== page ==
For the next couple years, the economy is going to improve as it has this last year, despite the higher than average unemployment rate. That means, even if spending remains the same, the deficits are going to come down as the federal government's tax receipts increase as a result of more economic activity, more people working, and more businesses and investors paying higher tax dollar amounts on increasing earnings. The Congressional Budget Office's baseline projection reflects this drop in the deficit to below $600 billion dollars by the 2014 fiscal year, after which, it rises steeply to 2020; and there's the worry.


A combination of things account for that steep rise in deficits after 2014. As the economy recovers, interests will rise. And the interest payments on that $15 Trillion federal debt will rise along with them, to an estimated 3/4 of a trillion dollars per year. One receives nothing tangible in return for long term interest payments. All the things government spent money on in deficits will have faded out of existence, the wars in Afghanistan and Iraq, 9/11 recovery,  Katrina recovery, tax reductions to the corporations and wealthy, but, the interest payments on those will continue as the first and foremost budgetary obligation for many, many years to come. Paying out 3/4 of a trillion dollars per year and getting nothing back in return for it which helps the economy, is what Benjamin Franklin might have referred to as penny wise and pound foolish. We saved our pennies from higher taxes in the first 10 years of this new century, but, we will paying out many times those pennies in interest for decades to come.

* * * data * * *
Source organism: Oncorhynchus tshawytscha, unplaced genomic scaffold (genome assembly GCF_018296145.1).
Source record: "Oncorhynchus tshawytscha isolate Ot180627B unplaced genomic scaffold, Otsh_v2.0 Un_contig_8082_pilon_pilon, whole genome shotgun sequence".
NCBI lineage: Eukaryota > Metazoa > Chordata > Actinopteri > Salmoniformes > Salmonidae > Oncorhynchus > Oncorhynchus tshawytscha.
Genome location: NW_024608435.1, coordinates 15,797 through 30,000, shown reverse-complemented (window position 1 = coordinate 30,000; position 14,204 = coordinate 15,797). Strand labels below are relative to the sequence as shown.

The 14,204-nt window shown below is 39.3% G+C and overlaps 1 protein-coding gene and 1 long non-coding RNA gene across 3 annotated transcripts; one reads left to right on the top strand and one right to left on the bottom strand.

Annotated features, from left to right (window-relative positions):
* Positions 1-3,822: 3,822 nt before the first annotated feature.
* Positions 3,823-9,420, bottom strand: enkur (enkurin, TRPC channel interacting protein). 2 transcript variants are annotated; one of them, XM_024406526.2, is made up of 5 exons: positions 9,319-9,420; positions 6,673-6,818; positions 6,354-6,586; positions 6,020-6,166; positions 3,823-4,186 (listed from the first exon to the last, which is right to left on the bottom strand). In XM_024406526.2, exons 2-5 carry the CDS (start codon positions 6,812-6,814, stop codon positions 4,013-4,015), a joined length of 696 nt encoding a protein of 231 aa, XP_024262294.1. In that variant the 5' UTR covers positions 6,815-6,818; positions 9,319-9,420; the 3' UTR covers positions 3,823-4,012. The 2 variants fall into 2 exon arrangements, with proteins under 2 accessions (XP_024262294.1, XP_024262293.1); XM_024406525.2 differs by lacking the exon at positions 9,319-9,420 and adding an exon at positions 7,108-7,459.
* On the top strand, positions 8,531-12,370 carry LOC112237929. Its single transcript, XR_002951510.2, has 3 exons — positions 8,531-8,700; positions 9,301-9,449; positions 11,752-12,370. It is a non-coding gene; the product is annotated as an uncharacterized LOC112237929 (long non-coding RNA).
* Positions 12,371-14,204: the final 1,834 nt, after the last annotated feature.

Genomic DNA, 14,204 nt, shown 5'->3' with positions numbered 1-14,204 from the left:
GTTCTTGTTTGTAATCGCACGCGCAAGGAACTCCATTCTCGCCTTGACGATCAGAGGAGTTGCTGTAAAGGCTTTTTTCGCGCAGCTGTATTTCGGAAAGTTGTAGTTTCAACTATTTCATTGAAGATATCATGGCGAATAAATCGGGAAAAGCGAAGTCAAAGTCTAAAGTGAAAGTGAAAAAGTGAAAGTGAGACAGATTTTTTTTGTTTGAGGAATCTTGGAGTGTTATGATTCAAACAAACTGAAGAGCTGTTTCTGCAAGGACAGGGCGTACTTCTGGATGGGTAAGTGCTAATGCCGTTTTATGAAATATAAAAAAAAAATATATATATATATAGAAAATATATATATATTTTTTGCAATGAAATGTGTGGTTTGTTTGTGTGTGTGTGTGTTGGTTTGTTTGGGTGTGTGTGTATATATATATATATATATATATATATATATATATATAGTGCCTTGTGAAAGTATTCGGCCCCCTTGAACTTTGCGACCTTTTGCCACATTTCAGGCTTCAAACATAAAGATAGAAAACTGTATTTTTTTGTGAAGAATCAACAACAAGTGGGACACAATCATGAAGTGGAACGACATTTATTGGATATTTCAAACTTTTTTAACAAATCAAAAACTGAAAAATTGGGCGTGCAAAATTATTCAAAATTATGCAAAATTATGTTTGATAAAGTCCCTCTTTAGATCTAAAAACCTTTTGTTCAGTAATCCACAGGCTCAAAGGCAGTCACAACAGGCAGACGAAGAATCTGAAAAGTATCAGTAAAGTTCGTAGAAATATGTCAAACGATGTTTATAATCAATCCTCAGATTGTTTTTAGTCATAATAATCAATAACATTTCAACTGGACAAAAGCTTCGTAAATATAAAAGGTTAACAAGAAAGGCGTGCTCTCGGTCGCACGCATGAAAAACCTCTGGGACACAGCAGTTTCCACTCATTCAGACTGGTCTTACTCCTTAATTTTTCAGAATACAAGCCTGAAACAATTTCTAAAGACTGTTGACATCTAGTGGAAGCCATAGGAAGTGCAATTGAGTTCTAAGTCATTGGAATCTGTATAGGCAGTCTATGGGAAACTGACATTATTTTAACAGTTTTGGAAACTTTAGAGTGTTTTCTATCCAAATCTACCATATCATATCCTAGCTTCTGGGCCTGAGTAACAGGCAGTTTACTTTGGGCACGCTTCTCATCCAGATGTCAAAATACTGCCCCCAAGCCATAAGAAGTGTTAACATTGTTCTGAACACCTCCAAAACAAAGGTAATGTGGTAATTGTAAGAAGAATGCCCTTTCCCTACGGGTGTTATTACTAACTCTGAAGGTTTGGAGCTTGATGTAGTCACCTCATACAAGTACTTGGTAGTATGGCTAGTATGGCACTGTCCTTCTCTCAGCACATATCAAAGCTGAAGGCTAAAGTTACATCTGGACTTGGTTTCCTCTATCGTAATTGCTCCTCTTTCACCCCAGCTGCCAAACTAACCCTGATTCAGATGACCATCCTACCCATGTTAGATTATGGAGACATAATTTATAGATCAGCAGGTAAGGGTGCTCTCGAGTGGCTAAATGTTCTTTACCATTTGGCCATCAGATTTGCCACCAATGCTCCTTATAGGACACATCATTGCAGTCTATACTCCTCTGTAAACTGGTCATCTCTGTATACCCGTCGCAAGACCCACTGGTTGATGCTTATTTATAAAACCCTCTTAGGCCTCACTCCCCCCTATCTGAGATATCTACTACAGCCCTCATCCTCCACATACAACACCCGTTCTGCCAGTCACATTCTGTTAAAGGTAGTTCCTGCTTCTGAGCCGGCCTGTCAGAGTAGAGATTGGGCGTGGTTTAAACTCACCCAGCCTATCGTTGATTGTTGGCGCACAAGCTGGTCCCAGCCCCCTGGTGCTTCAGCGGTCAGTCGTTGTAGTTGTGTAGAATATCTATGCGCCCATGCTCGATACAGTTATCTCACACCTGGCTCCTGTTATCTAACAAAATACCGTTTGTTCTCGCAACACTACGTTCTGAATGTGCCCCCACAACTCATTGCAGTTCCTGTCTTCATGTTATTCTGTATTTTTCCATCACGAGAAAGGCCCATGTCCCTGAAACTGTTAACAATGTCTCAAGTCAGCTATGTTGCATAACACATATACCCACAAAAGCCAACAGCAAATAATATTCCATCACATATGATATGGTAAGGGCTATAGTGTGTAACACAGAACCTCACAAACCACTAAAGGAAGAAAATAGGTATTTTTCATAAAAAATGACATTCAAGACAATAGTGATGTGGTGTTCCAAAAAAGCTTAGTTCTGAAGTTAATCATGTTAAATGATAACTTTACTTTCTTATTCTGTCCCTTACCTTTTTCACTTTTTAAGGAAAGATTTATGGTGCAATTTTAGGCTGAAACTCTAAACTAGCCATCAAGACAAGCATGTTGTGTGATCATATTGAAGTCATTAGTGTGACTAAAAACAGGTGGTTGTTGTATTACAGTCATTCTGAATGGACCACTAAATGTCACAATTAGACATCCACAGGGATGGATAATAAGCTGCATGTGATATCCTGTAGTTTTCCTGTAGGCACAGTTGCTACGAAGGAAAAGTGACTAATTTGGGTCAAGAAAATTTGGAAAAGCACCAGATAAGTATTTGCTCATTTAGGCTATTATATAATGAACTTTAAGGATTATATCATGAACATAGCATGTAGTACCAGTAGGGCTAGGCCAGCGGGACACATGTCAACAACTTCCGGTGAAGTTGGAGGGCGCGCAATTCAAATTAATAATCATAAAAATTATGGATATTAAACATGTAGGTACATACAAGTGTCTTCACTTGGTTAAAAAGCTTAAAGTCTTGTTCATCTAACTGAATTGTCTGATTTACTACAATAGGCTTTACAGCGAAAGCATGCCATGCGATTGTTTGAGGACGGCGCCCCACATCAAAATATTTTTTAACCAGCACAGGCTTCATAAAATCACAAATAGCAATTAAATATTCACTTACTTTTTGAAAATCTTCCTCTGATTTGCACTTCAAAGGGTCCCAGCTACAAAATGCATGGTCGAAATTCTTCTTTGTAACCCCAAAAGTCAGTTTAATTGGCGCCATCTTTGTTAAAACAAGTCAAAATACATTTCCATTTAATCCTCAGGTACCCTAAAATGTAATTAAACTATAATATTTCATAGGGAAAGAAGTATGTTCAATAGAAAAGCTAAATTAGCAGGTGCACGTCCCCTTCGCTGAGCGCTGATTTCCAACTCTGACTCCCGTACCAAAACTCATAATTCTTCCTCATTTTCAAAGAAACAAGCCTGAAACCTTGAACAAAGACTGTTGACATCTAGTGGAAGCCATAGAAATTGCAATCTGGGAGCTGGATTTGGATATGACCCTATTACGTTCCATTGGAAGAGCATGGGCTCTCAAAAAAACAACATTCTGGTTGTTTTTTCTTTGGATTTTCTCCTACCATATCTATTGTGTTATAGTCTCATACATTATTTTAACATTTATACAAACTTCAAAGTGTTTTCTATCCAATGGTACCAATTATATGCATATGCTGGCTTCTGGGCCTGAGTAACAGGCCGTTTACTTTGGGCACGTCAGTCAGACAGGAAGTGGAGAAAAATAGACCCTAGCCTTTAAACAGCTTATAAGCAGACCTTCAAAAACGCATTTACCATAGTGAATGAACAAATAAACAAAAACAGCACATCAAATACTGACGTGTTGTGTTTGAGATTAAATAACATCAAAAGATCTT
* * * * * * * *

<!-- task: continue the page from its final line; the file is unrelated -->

Medicare/Medicaid and health care cost inflation constitute the real gorilla that will defeat our economy at the end of the decade, pushing our debt to GDP ratio even beyond that experienced in WWII. Unlike the 1940's however, America won't have a vast untapped workforce to bring online in manufacturing and export trade to developing nations. With incredible automation innovation, American workers are being replaced at a stunning pace by computers and machines and other automated processes. This is, in fact, one of the reasons job recovery is so sluggish today. Cash flush business has been using the Great Recession to upgrade automation replacement of more expensive human labor in nearly all areas of our economic industries from banking to agriculture to airplane meals preparation. Combined with the export of jobs overseas to lower wage labor markets, there is a new and ugly statistic coming our way. 


A new 'normal' unemployment rate is going to set in over the next couple years. Very likely at, or around 7 to 7.5%, versus the previous average of 5 to 5.5%, which represents about 1.5 million jobs before the Great Recession that won't be filled again. That means less consumption dollars being funneled through the economy, fewer goods and services being purchased, and less goods and services sold in the U.S. as opposed to overseas where middle classes are growing at a rapid pace. What will those 1.5 million new permanently unemployed do with their lives? That's a question left to another article at another time.